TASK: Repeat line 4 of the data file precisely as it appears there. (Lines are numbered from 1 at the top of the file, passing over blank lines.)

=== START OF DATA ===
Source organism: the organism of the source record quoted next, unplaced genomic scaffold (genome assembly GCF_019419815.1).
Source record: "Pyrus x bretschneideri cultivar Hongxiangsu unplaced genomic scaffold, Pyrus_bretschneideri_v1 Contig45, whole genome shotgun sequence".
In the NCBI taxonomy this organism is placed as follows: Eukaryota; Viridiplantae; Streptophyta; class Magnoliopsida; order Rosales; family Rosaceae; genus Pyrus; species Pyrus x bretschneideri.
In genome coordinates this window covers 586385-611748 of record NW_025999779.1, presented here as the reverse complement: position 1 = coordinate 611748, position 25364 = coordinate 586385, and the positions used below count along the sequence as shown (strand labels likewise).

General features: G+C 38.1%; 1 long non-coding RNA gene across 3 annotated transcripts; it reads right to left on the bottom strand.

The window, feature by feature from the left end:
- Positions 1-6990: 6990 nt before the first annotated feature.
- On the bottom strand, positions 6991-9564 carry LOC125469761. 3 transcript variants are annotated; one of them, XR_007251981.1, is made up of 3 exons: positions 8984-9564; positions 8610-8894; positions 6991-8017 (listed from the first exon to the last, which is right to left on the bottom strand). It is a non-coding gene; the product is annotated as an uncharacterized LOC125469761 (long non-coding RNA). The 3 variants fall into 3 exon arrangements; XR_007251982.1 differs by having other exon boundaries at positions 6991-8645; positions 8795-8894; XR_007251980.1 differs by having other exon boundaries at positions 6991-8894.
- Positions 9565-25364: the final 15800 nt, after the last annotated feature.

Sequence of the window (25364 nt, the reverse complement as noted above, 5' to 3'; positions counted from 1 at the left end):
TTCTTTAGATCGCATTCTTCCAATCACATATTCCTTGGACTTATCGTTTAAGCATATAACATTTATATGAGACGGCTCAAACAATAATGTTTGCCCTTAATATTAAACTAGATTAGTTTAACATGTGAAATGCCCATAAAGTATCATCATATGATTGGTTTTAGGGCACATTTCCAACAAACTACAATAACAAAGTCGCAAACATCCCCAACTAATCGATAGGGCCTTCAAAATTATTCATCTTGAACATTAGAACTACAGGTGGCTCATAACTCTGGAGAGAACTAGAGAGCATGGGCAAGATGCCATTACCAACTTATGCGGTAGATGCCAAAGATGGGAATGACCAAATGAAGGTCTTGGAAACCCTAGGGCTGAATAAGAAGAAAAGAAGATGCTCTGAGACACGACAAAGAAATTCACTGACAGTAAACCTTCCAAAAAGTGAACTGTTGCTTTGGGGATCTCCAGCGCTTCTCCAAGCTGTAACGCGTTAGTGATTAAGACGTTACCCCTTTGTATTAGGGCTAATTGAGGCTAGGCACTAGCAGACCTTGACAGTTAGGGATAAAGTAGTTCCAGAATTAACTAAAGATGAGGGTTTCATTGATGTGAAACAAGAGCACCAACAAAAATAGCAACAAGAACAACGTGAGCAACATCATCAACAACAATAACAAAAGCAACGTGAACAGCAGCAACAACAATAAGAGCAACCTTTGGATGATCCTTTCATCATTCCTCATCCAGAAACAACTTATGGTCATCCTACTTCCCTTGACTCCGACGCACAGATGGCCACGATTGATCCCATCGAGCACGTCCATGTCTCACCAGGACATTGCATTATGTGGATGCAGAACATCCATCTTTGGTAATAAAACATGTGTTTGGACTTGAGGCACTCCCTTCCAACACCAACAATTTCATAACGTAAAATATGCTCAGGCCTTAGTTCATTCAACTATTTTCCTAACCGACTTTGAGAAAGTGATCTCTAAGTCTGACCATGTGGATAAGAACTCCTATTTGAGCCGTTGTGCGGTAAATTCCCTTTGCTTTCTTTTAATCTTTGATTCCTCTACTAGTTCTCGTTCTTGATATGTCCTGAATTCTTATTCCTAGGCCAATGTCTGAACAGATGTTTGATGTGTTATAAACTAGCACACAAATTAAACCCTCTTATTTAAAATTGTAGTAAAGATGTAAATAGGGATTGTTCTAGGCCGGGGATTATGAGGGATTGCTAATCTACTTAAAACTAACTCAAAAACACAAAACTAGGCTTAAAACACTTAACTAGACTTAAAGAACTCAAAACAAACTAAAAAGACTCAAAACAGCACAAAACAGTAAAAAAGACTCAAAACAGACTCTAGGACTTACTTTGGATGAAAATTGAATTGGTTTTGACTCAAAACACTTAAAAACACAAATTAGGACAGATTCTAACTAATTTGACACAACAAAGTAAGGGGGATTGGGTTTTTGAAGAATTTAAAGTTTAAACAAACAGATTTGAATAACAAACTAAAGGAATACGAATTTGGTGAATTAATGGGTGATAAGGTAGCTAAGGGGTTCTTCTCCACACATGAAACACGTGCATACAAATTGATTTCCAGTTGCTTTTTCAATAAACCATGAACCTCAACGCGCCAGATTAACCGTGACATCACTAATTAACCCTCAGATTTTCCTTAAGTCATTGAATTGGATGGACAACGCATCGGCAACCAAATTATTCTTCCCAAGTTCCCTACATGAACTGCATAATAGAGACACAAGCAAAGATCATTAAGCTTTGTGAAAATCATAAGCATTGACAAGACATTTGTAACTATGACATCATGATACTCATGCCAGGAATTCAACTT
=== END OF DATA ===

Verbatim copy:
In genome coordinates this window covers 586385-611748 of record NW_025999779.1, presented here as the reverse complement: position 1 = coordinate 611748, position 25364 = coordinate 586385, and the positions used below count along the sequence as shown (strand labels likewise).